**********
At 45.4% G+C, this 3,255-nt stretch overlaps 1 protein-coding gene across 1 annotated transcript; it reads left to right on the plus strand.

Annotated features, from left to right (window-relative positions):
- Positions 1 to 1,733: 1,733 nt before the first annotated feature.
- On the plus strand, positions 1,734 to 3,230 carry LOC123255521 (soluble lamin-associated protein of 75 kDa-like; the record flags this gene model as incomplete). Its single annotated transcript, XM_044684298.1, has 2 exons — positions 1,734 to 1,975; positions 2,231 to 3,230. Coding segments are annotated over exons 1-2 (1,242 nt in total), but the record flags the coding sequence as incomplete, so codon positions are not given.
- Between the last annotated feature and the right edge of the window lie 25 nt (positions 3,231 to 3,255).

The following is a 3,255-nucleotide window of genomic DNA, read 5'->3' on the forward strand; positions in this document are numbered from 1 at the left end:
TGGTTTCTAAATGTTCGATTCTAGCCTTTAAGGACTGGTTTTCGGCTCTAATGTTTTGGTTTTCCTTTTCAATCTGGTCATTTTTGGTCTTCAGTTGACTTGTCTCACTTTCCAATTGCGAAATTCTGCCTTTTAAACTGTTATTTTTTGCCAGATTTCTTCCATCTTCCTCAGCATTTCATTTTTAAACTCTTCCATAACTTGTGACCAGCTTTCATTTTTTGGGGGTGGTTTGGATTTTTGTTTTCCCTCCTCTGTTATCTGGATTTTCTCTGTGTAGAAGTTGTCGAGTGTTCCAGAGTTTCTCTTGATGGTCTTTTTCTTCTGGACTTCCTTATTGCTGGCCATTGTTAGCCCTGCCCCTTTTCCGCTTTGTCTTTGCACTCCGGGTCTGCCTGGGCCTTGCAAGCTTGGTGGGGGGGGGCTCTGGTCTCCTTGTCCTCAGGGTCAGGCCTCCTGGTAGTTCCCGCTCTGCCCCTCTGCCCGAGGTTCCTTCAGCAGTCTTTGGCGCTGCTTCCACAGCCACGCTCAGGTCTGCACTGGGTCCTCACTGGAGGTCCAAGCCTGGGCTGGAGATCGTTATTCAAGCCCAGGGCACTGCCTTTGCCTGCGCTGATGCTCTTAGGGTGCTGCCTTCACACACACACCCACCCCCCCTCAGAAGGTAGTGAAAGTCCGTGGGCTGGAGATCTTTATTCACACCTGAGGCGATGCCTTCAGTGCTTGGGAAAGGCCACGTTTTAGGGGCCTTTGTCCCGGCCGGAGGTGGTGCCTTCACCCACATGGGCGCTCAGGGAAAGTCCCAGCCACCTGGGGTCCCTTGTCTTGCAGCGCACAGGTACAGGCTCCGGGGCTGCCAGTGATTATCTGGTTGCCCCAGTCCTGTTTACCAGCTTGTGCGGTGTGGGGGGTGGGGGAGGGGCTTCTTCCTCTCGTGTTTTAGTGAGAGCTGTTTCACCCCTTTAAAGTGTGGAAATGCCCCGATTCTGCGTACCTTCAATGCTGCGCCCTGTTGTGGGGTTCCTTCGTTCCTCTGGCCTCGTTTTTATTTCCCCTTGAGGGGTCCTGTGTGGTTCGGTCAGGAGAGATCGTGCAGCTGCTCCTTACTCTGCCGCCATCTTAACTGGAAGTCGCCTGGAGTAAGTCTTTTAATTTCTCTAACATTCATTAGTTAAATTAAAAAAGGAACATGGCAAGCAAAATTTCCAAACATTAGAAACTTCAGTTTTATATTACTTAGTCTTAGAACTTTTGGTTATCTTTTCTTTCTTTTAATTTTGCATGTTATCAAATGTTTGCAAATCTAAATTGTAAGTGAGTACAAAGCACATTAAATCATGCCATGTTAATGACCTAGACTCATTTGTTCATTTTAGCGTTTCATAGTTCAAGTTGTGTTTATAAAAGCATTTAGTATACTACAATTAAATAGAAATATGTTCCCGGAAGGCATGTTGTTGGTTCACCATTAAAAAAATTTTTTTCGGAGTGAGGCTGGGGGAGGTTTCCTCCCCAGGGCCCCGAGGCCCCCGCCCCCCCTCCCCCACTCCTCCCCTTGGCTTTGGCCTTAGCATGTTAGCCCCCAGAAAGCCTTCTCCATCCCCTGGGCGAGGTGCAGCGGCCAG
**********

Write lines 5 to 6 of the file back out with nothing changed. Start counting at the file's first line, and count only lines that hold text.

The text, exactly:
- Between the last annotated feature and the right edge of the window lie 25 nt (positions 3,231 to 3,255).

The following is a 3,255-nucleotide window of genomic DNA, read 5'->3' on the forward strand; positions in this document are numbered from 1 at the left end: